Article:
2)  Despite positive net worth, all would see large financial losses following a US default.  Although the technical default would initially apply only to US Treasury securities, the default is widely expected to cause severe dislocations in nearly all other asset classes.  This would be similar to the meltdown in 2008, when equities large and small, domestic and foreign, all took a hit.  So did bonds of nearly all types and grades.  Real estate went into free fall, and illiquid partnership interests had a difficult time finding buyers at all.  Even energy plummeted as the recession took a bite out of demand. 

The assets held by three of the four members evaluated fall into one or more of the asset categories battered by the subprime mortgage-triggered recession.  These members would be expected to see large investment declines in a Treasury default as well.  Ron Paul is the most buffered (more on that below), though even precious metals fell during the last recession as gold was lumped in with other commodities and inflation risks that play a role in investing in gold declined.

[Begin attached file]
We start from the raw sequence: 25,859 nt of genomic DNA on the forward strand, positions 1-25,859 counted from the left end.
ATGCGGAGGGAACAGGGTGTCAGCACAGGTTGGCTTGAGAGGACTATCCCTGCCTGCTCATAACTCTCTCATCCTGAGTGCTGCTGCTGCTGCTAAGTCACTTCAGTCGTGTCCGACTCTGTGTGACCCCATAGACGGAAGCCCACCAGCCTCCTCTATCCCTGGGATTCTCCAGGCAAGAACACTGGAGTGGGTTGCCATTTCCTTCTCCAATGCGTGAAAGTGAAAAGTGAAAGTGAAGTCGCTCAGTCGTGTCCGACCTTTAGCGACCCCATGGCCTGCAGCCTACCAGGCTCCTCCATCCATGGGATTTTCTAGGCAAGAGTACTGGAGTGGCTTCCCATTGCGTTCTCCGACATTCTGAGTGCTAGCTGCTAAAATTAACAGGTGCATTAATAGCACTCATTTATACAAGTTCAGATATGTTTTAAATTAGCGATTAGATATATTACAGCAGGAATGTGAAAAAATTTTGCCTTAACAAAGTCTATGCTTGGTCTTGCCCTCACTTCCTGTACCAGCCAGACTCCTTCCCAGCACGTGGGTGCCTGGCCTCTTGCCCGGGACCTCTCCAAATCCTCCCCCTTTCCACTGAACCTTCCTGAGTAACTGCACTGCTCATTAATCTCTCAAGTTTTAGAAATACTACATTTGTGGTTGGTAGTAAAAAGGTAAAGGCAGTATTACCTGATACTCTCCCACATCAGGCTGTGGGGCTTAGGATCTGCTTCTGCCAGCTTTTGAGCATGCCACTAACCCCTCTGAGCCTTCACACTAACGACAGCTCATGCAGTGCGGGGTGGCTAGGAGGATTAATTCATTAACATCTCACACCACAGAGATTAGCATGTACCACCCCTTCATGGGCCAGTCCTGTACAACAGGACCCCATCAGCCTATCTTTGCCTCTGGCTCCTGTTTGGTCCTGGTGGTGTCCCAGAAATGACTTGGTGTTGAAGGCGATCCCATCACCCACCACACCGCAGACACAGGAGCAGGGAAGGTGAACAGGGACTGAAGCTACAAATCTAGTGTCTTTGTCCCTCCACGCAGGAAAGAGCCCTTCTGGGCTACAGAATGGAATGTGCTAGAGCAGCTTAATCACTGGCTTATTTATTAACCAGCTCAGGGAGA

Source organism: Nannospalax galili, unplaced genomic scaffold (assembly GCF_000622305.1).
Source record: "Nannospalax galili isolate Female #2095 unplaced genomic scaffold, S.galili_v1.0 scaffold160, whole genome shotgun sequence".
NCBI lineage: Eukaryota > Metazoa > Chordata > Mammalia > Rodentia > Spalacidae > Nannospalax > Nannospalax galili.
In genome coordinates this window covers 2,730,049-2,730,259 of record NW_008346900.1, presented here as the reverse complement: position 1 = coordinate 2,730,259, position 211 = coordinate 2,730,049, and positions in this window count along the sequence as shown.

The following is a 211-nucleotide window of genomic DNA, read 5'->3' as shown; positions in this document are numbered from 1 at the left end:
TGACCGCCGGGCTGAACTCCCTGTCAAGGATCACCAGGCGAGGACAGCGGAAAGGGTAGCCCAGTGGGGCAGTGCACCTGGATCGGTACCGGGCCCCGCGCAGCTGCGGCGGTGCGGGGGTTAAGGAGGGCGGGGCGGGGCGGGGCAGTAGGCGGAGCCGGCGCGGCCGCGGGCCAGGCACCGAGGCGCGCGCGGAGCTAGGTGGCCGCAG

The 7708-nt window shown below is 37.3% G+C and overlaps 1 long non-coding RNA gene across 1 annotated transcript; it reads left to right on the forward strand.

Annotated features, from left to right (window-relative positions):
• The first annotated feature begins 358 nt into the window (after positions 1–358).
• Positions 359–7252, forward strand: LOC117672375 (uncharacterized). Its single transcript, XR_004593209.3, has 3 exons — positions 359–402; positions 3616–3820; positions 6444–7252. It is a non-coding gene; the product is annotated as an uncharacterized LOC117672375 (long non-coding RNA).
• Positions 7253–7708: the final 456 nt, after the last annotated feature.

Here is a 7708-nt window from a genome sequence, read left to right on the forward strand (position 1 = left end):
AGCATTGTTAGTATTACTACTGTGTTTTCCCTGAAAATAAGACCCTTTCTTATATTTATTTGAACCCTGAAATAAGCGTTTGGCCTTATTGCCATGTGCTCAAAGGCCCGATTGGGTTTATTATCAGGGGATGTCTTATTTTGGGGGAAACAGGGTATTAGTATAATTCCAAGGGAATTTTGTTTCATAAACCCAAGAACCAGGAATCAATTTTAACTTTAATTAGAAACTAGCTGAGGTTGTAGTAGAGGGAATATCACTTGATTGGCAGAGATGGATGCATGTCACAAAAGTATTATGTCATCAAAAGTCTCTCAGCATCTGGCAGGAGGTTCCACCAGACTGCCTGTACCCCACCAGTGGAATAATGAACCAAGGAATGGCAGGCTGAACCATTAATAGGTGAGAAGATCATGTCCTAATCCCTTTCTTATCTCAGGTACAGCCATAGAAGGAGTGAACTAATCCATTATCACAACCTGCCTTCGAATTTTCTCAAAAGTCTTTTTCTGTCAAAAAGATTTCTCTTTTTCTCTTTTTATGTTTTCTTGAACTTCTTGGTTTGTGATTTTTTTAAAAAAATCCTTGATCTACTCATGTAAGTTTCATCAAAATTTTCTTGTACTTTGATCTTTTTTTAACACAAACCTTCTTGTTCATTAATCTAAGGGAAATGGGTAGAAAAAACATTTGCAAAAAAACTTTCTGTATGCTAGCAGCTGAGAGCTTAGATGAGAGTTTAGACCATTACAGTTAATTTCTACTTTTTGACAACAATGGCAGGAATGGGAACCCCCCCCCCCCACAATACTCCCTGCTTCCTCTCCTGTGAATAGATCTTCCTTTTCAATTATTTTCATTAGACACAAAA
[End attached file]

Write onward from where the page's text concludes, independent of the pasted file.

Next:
It is actually a good thing for Members of Congress to see personal financial losses if they screw up though; it aligns their interests more closely with ours, and increases the chances they will work successfully to avoid defaulting. 

3)  Is anybody betting against the US?

I looked at their current portfolios to see whether there were any positions that would be likely to do well in the case of a default or near-default.  In theory, this could generate a financial interest misaligned with the average voter. 

There were a few candidates for further evaluation: shorting Treasuries, concentrated positions in precious metals, and high international holdings.